Zoe C. Sherinian shows how Christian Dalits (once known as untouchables or outcastes) in southern India have employed music to protest social oppression and as a vehicle of liberation. Her focus is on the life and theology of a charismatic composer and leader, Reverend J. Theophilus Appavoo, who drew on Tamil folk music to create a distinctive form of indigenized Christian music. Appavoo composed songs and liturgy infused with messages linking Christian theology with critiques of social inequality. Sherinian traces the history of Christian music in India and introduces us to a community of Tamil Dalit Christian villagers, seminary students, activists, and theologians who have been inspired by Appavoo’s music to work for social justice. Multimedia components available online include video and audio recordings of musical performances, religious services, and community rituals.
List of PURL Audio and Video files
Introduction: Singing The Lord’s Prayer and Dalit Liberation in Tamil Nadu
1. Musical Style and Indigenization in Tamil Christian Music
2. Sharing the Meal: A Dalit Family's Dialogue with the History of Tamil Christian Music, 1850-1994
3. Parattai’s Dalit Theology
4. Ethnography as Transformative Musical Dialogue
5. Reception and Transformation from the Seminary to the Village:
6. Performing Global Dalit Consciousness
Appendix 1: Music Transcriptions
Appendix 2: Song Lyrics By J. Theophilus Appavoo (Parattai)
[O]riginal and well written . . . . [S]hould be of interest to South Asianists, especially students and scholars of Dalit studies, [and other readers interested in] South Indian music, global Christianity, and ethnomusicology.
CUNY Graduate Center
Tamil Folk Music as Liberation Theology helps us to understand what is at stake for people making a transformative choice to reclaim local folk music in a particular community and liturgical setting. It powerfully and eloquently traces a complicated history of caste oppression, missionary activity, the internalization of hegemonic attitudes, and loss of identity.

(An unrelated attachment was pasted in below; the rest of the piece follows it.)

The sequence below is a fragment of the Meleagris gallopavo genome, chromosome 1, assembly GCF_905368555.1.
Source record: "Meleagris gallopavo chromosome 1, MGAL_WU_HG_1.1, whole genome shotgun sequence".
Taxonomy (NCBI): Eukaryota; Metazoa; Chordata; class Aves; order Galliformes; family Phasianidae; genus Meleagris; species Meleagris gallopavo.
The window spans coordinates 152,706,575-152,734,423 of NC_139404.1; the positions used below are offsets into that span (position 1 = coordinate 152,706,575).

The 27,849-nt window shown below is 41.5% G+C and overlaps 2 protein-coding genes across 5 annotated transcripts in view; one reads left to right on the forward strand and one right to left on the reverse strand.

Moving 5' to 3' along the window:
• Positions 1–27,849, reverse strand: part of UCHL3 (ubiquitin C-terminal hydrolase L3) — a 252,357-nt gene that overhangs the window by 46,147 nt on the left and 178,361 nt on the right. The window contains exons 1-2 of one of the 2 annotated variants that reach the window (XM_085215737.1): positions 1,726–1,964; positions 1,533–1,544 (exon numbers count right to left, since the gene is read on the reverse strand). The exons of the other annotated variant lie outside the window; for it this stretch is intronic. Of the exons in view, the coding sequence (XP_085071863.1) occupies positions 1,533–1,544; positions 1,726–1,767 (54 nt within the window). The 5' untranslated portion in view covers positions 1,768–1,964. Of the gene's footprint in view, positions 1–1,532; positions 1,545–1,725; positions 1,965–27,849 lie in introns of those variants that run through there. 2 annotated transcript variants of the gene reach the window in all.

[T]his book makes a huge contribution to knowledge of a socially significant genre just as neglected, until now, as the people who perform it. . . . Highly recommended.
Sherinian’s book is of obvious interest to ethnomusicologists, anthropologists, and other socially oriented scholars focused on South India and on Christianity, as well as being relevant for students of theology in a global frame (and liberation theology). . . . It also breaks ground as an ethnomusicological study of an individual, because it not only presents a musical biography but also structures its ethnomusicological analyses around the theoretical framework developed by that individual.
Global Forum on Arts and Christian Faith
Zoe Sherinian’s Tamil Folk Music as Dalit Liberation Theology is a landmark study of how music can combat oppression. The book deserves to be read by all ethnomusicologists interested in social justice movements, applied ethnomusicology, South Asian musics, and global Christianity.
Zoe Sherinian’s Tamil Folk Music as Dalit Liberation Theology is a landmark study of how music can combat oppression. The book deserves to be read by all ethnomusicologists interested in social justice movements, applied ethnomusi-cology, South Asian musics, and global Christianity.